Quantitative analysis of cellular DNA
DNA smear image cytometry was performed on 20 patients with epithelial ovarian cancer. Deep-frozen cancer tissues were first cut into 8 μm-thick frozen sections. Laser capture microdissection was performed to dissect the cancer islets, which were digested with 0.25% trypsin (Biyuntian, Beijing, China) and 0.2% collagenase IV (Sigma-Aldrich, St Louis, MO, USA). Samples were filtered through a 70 μm screen mesh, fixed for 1 h in Bohm-Sprenger liquid (Mike Audi Corporation, Xiamen, China) and smeared to prepare single-cell-layer slides. The slides were then stainedwith Feulgen DNA dye (Mike Audi Corporation, Xiamen, China) for 75 min. DNA images were captured with a microscope, and data were analyzed withMotiCytometer and MotiClassify software (Mike Audi Corporation, Xiamen, China).
Cell cycle analysis
We collected additional fresh cancer tissue samples from 50 patients, microdissected the cancerous regions and digested the samples as described aboveto prepare ovarian cancer cell suspensions. Cells were then fixed with 70% ethanol overnight, and stained with propidium iodide (PI, 10 μg/ml) containing RNase (1 mg/ml) at 4°C for 30 min. Flow cytometry analysis of cellular DNA content was performed using a FC500 MPL flow cytometer (Beckman Coulter, Brea, CA, USA) with a total of 10,000 events per sample.
Fluorescence in situ hybridization
After paraffin-embedded tumor slides were dewaxed, fixed and rehydrated, samples were denatured via microwave exposure, and digested with pepsin (Sigma-Aldrich, St Louis, MO, USA). Then, slides were labeled with MDR1/CEN7 (centromere of chromosome 7) dual-fluorescent probes (Zytolight, Bremerhaven, Germany), mounted with rubber cement (Best-Test, Galesburg, IL, USA), and allowed to hybridize at 37°C overnight. The next day, the slides were stained with DAPI and analyzed with a Leica DM2500 fluorescence microscope.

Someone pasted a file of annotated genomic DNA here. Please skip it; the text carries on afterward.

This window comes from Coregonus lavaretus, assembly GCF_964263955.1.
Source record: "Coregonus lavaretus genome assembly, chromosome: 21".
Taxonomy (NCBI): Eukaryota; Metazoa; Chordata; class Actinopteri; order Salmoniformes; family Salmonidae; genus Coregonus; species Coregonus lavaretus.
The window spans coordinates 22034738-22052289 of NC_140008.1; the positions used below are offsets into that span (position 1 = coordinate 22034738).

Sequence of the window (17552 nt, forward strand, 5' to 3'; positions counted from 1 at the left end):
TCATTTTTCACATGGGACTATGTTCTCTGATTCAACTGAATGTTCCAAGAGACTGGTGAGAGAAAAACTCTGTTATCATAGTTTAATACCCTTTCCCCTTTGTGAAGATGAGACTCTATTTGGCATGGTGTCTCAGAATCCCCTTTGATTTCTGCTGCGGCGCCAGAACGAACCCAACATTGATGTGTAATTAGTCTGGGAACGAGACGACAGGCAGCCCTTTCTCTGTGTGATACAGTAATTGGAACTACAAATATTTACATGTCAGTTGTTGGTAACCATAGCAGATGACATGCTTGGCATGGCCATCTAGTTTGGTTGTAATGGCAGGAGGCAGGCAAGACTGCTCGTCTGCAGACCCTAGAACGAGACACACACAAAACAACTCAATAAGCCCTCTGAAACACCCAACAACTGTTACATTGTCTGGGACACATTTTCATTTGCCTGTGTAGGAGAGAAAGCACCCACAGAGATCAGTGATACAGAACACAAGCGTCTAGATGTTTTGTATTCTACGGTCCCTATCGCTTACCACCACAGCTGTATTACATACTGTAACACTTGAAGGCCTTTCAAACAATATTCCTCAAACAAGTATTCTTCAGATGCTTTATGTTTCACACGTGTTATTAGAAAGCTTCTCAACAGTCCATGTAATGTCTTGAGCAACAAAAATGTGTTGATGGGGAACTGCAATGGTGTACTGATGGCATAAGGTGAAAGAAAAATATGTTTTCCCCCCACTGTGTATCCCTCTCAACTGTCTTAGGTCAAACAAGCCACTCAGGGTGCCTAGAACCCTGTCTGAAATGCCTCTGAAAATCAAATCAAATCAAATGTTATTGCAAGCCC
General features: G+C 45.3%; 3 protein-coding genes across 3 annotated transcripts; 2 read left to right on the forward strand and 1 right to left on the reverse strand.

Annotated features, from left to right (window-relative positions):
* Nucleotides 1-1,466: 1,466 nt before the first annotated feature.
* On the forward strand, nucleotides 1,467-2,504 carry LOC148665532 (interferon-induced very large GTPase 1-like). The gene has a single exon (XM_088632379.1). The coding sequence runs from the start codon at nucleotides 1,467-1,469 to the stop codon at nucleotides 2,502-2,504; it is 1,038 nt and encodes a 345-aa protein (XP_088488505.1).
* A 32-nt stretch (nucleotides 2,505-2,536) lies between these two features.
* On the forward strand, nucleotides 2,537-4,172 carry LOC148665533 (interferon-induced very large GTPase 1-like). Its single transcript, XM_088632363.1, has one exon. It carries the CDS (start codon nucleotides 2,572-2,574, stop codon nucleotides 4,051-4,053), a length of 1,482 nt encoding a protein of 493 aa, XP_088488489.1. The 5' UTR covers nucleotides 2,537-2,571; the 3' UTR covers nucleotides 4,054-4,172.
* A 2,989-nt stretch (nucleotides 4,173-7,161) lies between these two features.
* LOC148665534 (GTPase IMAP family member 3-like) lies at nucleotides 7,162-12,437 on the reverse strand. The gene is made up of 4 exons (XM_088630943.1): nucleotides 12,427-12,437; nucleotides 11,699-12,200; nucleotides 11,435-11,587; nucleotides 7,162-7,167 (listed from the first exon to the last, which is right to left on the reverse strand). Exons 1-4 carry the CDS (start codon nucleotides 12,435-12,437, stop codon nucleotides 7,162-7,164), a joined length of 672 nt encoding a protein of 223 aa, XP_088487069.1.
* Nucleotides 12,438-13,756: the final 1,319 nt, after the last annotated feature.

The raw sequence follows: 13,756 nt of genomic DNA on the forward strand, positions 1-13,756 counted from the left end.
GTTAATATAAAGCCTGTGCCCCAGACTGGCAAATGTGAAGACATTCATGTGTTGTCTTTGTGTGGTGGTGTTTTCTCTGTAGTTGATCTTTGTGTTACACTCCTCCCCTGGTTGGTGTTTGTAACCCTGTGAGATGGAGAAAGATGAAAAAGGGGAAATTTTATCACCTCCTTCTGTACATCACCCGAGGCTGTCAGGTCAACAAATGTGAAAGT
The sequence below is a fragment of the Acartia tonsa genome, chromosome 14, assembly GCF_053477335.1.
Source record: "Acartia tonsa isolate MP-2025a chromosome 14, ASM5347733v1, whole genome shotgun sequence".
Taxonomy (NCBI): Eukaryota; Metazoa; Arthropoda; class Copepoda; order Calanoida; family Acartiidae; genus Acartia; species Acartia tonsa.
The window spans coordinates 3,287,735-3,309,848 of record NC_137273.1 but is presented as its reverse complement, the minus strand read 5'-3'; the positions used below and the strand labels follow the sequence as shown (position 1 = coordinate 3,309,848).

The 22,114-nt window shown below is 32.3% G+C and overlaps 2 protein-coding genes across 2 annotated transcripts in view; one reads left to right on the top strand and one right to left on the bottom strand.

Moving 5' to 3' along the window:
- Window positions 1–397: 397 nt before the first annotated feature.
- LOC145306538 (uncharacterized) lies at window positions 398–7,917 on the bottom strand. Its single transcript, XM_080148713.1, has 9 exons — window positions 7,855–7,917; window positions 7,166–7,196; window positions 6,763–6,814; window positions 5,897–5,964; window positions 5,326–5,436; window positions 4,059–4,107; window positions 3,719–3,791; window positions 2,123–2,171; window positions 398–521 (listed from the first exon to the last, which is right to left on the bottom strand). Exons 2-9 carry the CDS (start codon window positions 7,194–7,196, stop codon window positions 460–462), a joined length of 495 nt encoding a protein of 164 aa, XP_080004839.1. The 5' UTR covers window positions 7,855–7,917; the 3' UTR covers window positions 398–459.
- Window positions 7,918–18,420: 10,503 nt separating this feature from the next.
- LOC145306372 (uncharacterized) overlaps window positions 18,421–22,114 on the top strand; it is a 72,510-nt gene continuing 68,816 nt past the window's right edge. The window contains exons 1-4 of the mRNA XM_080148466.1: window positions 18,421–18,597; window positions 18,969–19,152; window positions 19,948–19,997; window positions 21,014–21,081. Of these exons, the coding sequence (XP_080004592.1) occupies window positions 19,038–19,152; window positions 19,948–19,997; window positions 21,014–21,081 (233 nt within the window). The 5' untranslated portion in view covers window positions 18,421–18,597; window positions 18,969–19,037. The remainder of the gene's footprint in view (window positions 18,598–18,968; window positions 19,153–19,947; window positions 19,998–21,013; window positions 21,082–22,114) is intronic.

Differences in survival based on clinicopathological characteristics were assessed using a log-rank test. Correlations between the presence of TP53 mutation and clinicopathological factors were analyzed using Fisher’s exact test, while nucleus diameter, DNA index and copy number were analyzed using Student’s t-test. The relationships among ovarian cancer clinicopathological characteristics, TP53 mutation and recurrence were analyzed by performing multivariate logistic regression analysis. All analyses were performed with SPSS 19.0 software, and p < 0.05 was considered statistically significant.
The relationship between the presence of TP53 mutation and patient clinicopathological characteristics
DNA Sequencing and IHC Results
TP53 Mutation by Sequencing
Class of Mutation
Proportion of Tumor cells (%)
R306 (abundance: 61.5%)
P190 (abundance: 5.7%)
Exon 8 C > T (abundance: 33.8%)
R282W (abundance: 88.4%)
Clinicopathological Characteristics and TP53 Mutational Analysis
Number of total patients
Number of TP53 Mutations
no FIGO stage
CA125 (Uml–1) b
Residual tumor (cm)
The analysis of TP53 mutations and patient prognosis
The relationship between TP53 gene mutation and DNA abnormalities in cancer cell nuclei